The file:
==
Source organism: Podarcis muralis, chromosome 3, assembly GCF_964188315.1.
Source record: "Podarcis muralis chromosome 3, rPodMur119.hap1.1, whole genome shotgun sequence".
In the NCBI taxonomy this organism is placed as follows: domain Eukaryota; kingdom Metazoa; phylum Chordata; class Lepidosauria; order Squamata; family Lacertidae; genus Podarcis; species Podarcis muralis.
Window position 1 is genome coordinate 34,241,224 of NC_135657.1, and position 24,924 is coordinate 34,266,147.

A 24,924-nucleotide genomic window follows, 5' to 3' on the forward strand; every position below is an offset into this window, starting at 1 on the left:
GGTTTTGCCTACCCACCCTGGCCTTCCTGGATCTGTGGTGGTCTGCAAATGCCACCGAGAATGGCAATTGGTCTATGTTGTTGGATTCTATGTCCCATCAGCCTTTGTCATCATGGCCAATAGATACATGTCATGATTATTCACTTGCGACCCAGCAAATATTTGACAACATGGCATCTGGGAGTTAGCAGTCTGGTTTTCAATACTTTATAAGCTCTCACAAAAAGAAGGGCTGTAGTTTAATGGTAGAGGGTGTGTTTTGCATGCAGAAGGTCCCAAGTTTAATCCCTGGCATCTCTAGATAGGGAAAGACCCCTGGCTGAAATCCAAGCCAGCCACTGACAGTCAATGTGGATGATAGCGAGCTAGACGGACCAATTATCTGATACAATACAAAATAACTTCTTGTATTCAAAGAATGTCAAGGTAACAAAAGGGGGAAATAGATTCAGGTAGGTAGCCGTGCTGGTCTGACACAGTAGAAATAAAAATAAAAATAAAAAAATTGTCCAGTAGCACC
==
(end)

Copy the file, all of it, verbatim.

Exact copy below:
Source organism: Podarcis muralis, chromosome 3, assembly GCF_964188315.1.
Source record: "Podarcis muralis chromosome 3, rPodMur119.hap1.1, whole genome shotgun sequence".
In the NCBI taxonomy this organism is placed as follows: domain Eukaryota; kingdom Metazoa; phylum Chordata; class Lepidosauria; order Squamata; family Lacertidae; genus Podarcis; species Podarcis muralis.
Window position 1 is genome coordinate 34,241,224 of NC_135657.1, and position 24,924 is coordinate 34,266,147.

A 24,924-nucleotide genomic window follows, 5' to 3' on the forward strand; every position below is an offset into this window, starting at 1 on the left:
GGTTTTGCCTACCCACCCTGGCCTTCCTGGATCTGTGGTGGTCTGCAAATGCCACCGAGAATGGCAATTGGTCTATGTTGTTGGATTCTATGTCCCATCAGCCTTTGTCATCATGGCCAATAGATACATGTCATGATTATTCACTTGCGACCCAGCAAATATTTGACAACATGGCATCTGGGAGTTAGCAGTCTGGTTTTCAATACTTTATAAGCTCTCACAAAAAGAAGGGCTGTAGTTTAATGGTAGAGGGTGTGTTTTGCATGCAGAAGGTCCCAAGTTTAATCCCTGGCATCTCTAGATAGGGAAAGACCCCTGGCTGAAATCCAAGCCAGCCACTGACAGTCAATGTGGATGATAGCGAGCTAGACGGACCAATTATCTGATACAATACAAAATAACTTCTTGTATTCAAAGAATGTCAAGGTAACAAAAGGGGGAAATAGATTCAGGTAGGTAGCCGTGCTGGTCTGACACAGTAGAAATAAAAATAAAAATAAAAAAATTGTCCAGTAGCACC